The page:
Aug 04 2017 . 14 min read
Elevating the Conversation with Lezli Engelking, founder of FOCUS
Elevating the Conversation with Lezli Engelking, founder of FOCUS
Drawing from her two decades of professional experience across the pharmaceutical, mental health, non-profit, and cannabis industries, Lezli Engelking founded FOCUS, Foundation of Cannabis Unified Standards. After 12 years with Eli Lilly and as executive director of the first chain of vertically integrated cannabis operations in Arizona, Engelking’s experience in the highly-regulated pharmaceutical industry and the unregulated cannabis industry led her to develop a third-party validated, cannabis specific standards company.
I could see a lot of the problems with not having a set of standards to follow as a business owner. It’s a hard thing, you come from wherever your background is and you end up with an [MME] license and immediately you are not just a business owner, you are a farmer, a HR manager, a brand marketing director, an accountant, an attorney -- you have got so many different aspects of the responsibilities of the business and it’s really difficult to navigate. In any another industry like pharma or food, there are guidelines to follow and the reason I started FOCUS was because public health and consumer safety are my priorities. I wanted to give businesses some guidance on that.
When I started talking about standards in early 2014, people were afraid of me. I felt like I had a target on my back all the time. They thought I was trying to push for heavier regulations and inviting government into their business and taking away some of that freedom when it’s exactly the opposite of that. Standards are the way to create sensible regulations and to protect industry. At the end of the day, the consumer or patient is always the highest priority. We want to put something in place that the federal government can use to regulate and it’s a system they are already comfortable using in other industries. We are just here to make sure as this progresses it’s done in a safe manner.
I felt like I really wasn’t able to help patients anymore because of some of the different regulations [in pharma]. I wasn’t sure what direction I was going to take. That’s when medical [marijuana] passed in Arizona in 2010 and friends were applying for licenses and they asked me to work on that because of my background in pharma. I worked in public health in Arizona prior to pharma so I had a good feel for the regulatory climate and how it worked. At first, I said no, it literally took them a couple of months to convince me to do it just because I didn’t know anything about cannabis. I didn’t have the background and it is federally illegal. They sort of wore me down with data, I just kept reading all of these medical benefits which you don’t really hear about. If you are not in the space you don’t hear about the medical side or at least not in 2010. Once I started reading about that I thought it would be a real opportunity to help people and get myself back in a space where I felt like I was in pharma and don’t have the ability to be anymore.
Standards themselves, if they are voluntary consensus standards like FOCUS’s, are suitable for adoption into regulations through accreditation bodies. Then they are continually updated to reflect the changing needs of the industry. But as far as the core standards we developed, it took about two years. It’s not a fast process. The requirements for developing those standards guidelines are pretty intense, everybody has to have a say, you have to get balanced input from all stakeholder groups. We couldn’t just get a bunch of cannabis industry experts together and say, ‘Hey these should be the standards, let’s self-regulate.’ We had to build a safe legal cannabis industry that works on a global level.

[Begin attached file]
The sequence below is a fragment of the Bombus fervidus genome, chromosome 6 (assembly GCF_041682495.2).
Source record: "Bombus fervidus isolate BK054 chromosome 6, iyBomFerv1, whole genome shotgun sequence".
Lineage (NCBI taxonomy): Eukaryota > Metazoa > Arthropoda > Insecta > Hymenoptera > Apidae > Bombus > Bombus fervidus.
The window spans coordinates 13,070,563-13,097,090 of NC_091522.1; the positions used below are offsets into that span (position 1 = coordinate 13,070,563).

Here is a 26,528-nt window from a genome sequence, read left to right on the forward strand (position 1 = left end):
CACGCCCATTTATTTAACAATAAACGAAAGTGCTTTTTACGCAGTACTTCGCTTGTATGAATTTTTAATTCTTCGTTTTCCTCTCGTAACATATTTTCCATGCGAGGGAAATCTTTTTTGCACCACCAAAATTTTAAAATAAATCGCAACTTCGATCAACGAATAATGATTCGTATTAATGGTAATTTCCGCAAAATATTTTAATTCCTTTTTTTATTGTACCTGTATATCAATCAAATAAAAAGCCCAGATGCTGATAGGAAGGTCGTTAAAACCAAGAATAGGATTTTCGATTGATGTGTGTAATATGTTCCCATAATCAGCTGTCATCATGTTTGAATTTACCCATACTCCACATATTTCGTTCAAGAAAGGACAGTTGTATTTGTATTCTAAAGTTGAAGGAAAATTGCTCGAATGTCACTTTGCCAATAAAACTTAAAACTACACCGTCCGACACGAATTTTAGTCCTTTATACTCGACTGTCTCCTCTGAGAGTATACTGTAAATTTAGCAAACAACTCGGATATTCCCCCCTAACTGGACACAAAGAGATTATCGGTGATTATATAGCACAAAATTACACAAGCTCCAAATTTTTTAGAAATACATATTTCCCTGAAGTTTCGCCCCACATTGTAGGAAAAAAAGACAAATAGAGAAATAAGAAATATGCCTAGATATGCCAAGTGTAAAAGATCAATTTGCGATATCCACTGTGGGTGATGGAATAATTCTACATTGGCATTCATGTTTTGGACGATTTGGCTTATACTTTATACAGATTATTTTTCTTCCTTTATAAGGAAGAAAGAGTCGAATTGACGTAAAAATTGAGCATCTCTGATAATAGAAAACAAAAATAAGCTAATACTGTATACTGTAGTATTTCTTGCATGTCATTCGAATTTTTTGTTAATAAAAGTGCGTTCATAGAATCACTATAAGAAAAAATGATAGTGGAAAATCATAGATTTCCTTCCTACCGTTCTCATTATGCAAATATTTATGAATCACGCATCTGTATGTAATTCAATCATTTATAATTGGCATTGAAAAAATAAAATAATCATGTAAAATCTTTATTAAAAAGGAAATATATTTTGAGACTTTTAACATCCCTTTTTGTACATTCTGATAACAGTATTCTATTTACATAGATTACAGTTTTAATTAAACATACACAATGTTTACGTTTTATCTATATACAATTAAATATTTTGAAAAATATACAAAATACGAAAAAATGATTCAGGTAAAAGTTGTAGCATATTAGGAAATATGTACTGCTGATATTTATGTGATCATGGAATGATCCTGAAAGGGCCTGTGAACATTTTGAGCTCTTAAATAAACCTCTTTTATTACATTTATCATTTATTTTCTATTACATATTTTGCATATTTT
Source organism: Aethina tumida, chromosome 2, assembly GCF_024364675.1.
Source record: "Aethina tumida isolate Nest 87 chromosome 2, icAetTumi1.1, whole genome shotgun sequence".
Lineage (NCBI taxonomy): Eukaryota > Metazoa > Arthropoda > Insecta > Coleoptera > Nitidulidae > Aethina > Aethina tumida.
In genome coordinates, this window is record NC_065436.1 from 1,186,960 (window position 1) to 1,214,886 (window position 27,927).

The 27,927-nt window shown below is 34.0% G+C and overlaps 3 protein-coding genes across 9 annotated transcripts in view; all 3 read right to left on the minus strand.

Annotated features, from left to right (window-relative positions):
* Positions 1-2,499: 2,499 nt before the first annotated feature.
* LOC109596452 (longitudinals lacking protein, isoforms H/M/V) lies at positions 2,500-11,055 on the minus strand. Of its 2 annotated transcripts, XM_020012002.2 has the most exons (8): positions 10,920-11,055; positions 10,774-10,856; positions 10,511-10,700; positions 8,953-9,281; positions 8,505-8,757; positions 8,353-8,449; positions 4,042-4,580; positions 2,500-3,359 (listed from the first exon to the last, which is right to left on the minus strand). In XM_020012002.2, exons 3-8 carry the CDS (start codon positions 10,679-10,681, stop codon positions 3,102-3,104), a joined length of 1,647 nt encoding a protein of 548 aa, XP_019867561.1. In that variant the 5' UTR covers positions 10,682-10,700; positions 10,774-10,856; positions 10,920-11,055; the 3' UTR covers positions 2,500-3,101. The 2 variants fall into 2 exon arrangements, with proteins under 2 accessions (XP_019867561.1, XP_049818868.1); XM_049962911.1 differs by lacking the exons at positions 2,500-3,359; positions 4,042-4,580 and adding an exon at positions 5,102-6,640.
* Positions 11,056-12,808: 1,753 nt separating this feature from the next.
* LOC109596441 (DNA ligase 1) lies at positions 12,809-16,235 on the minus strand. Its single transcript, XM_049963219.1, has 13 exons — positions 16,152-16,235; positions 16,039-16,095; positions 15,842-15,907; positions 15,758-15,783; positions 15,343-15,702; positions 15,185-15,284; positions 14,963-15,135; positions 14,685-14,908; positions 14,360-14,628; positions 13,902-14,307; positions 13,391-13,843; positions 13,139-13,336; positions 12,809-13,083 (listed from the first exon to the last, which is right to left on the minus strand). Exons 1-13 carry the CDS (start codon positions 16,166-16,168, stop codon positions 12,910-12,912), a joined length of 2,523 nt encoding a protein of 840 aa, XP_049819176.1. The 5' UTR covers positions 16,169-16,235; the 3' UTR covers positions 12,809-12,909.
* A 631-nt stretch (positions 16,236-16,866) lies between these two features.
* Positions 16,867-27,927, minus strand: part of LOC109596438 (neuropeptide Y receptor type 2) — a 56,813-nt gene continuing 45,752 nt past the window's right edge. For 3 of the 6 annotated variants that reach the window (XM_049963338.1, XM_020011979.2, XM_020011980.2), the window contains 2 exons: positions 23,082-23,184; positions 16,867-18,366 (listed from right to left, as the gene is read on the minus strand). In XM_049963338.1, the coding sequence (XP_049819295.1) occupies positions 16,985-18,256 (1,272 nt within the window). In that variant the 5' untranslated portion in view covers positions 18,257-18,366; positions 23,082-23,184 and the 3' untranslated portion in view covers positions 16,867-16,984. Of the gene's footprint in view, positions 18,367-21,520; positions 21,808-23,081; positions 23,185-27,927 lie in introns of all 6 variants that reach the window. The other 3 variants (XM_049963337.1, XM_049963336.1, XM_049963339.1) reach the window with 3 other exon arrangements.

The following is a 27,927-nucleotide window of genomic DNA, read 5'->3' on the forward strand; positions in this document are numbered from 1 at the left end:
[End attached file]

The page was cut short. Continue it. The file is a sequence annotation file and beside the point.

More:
To develop the standards that we did, we had to use stakeholders from all industry groups. And, at that point it’s 2014, people are still nervous and skeptical. I think the whole attitude toward cannabis has changed dramatically in the last few years so making sure we pulled the right experts in from other industries and do the right thing was a challenge at first. Remember, when I set out to do this, I honestly had no idea what the hell I was doing. I don’t have a background in this. I just knew I had a really good basis of knowledge from my years and years in pharma and I knew there was a super big need for it. I did tons of research when I was developing my business plan to look at what existing organizations were out there that might be a good business model to follow.
Right now, none have finished the process but there are 14 companies going through it. If you decide to go through certification with FOCUS or any other party, it can’t happen overnight because it literally addresses every aspect of your business from top to bottom, from HR policies to product specifications. We estimate it takes about six months. We have got a lot of clients working on it. Everything we do is designed to hold hands with the business and make sure we are not just handing them a bunch of standards or a bunch of SOPs. We really want to make sure its integrated into the day-to-day activities of the business. When a state audit is conducted they give you two weeks’ notice and it’s sort of a scramble at the facility to make sure they have all of their documentation and all of their ducks in a row. Our goal is to make sure no matter what, a FOCUS-certified client could be inspected for a drop-in audit and never have a problem.
To me the most important thing in creating a certification body was to remove any implications of impropriety. If I take money from a cannabis company or from a company that is also funding the cannabis industry, that takes away some of the legitimacy of who we are. We have worked really hard to stay independent. Personally, that’s been one of the biggest challenges because I have done this through my own savings and with the help of family and friends. FOCUS is really the health and safety organization for this industry so we want to be able to back up everything we say and do.